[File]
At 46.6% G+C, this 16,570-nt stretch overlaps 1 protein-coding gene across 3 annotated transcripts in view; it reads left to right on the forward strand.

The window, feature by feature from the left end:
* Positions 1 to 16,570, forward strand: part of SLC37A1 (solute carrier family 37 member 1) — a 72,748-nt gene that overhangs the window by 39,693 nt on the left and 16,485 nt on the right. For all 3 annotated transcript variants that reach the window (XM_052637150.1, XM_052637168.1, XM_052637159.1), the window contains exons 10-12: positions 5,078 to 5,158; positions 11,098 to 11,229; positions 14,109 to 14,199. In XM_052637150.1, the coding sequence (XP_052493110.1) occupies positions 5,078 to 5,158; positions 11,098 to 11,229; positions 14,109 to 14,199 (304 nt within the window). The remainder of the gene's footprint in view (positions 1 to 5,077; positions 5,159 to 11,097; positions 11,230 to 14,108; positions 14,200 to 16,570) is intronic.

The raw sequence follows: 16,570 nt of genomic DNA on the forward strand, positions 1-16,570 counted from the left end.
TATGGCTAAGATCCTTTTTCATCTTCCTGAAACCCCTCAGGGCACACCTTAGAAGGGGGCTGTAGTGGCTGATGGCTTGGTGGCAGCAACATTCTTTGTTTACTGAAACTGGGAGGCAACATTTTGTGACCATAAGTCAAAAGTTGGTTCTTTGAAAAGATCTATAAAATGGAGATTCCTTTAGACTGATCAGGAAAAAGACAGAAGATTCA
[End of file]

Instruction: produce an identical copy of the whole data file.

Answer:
At 46.6% G+C, this 16,570-nt stretch overlaps 1 protein-coding gene across 3 annotated transcripts in view; it reads left to right on the forward strand.

The window, feature by feature from the left end:
* Positions 1 to 16,570, forward strand: part of SLC37A1 (solute carrier family 37 member 1) — a 72,748-nt gene that overhangs the window by 39,693 nt on the left and 16,485 nt on the right. For all 3 annotated transcript variants that reach the window (XM_052637150.1, XM_052637168.1, XM_052637159.1), the window contains exons 10-12: positions 5,078 to 5,158; positions 11,098 to 11,229; positions 14,109 to 14,199. In XM_052637150.1, the coding sequence (XP_052493110.1) occupies positions 5,078 to 5,158; positions 11,098 to 11,229; positions 14,109 to 14,199 (304 nt within the window). The remainder of the gene's footprint in view (positions 1 to 5,077; positions 5,159 to 11,097; positions 11,230 to 14,108; positions 14,200 to 16,570) is intronic.

The raw sequence follows: 16,570 nt of genomic DNA on the forward strand, positions 1-16,570 counted from the left end.
TATGGCTAAGATCCTTTTTCATCTTCCTGAAACCCCTCAGGGCACACCTTAGAAGGGGGCTGTAGTGGCTGATGGCTTGGTGGCAGCAACATTCTTTGTTTACTGAAACTGGGAGGCAACATTTTGTGACCATAAGTCAAAAGTTGGTTCTTTGAAAAGATCTATAAAATGGAGATTCCTTTAGACTGATCAGGAAAAAGACAGAAGATTCA